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Behavior

5 Tips To Help Your Cat With Separation Anxiety

The sight of your pet after a long and tiring day is bliss. The few minutes that you spend playing, cuddling them can give you a whirlwind of energy. And similarly, seeing their owners return home after a long day of cat napping and chasing imaginary mice is also the most exciting part of the day for cats. 

Pets are at their highest energy levels and enthusiasm when you spend time at home indulging them. But schedules change, and your new engagements could keep you from spending as much time indoors with your pets as you would like or have been doing. This sudden change can have a huge impact on your pet. 

Pets long for human company, which could turn into separation anxiety in some cases. Like in dogs, separation anxiety is prevalent in cats. Certain signs show that your cat is suffering from separation anxiety, which indicates that they need help. Here are five tips to help you identify these signs and help your cat through separation anxiety.  

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1. Observe The Signs

The first step towards helping your cat overcome separation anxiety is to identify the problem. Separation anxiety is common among pets who have very little physical or mental involvement outside their owners. They tend to depend solely on the interaction with their humans and this has an intense effect on their physical and mental well-being. The dependency hurts their confidence, which drives them to yearn for the human company as much as possible.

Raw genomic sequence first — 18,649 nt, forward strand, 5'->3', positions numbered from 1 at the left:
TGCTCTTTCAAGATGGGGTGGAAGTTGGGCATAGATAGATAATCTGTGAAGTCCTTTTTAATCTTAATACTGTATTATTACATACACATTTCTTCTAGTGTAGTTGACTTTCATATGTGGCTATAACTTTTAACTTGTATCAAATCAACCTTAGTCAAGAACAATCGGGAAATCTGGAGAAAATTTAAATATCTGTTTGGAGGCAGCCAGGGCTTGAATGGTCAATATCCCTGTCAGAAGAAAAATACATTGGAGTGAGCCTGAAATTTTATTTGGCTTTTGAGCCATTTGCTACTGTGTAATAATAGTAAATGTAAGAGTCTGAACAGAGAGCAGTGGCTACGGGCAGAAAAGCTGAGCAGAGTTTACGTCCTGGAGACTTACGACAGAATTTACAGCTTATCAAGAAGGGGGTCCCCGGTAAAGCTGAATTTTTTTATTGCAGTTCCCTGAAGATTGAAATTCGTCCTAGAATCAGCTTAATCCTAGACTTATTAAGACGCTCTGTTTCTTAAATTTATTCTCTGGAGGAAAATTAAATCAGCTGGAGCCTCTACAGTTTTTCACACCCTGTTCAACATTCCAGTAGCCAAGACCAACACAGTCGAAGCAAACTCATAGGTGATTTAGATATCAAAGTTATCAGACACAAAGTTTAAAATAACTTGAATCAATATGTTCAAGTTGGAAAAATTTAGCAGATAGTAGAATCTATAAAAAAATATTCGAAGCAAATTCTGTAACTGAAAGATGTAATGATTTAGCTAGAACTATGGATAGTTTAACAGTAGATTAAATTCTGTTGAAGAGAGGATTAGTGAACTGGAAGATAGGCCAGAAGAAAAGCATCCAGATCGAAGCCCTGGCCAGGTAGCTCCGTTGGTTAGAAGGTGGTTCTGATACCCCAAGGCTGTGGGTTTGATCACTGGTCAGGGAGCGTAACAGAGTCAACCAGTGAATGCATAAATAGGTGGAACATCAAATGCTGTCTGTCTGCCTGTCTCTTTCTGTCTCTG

Behavioral changes are the first signs of your pet developing a separation problem. Simple signs such as: 

  • Excessive vocalization such as screaming and crying
  • Altered eating habits (alleviated appetite during the absence of the owner)
  • Diarrhea and vomiting
  • Obsessive cleaning or grooming
  • Aggressive behavior with violent outbursts
  • Destructive behavior such as bitting carpets, shoes, or other belonging of the owner
  • Defecation in inappropriate places (not complying with their toilet training) in the absence of the owner
  • Unusual energy in greeting the owner when they come home 
  • Lack of energy and enthusiasm in the absence of the owner 

Many pet owners ignore the above signs as they could also be just an act by their cats to seek attention or lethargy out of boredom. You can ask for help from caretakers or neighbors to communicate if they notice such signs in the pet during your absence to diagnose properly. 

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2. Keep Them Engaged

Mental stimulation can be an efficient way to curb separation anxiety in pets. Striking a balance between physical and mental exercises is essential to manage pets’ anxiety. When cats are engaged in an activity, they are less likely to pay attention to the owner’s absence. They tend to be interested in the puzzle or game on hand that keeps them excited.  

Involving them in games or physical activities such as using Cat Chasers and Teasers and solving puzzles keeps them busy and distracted. A daily dose of puzzles or games keeps them energetic and active. Staying busy all day will help them cope with separation anxiety over time.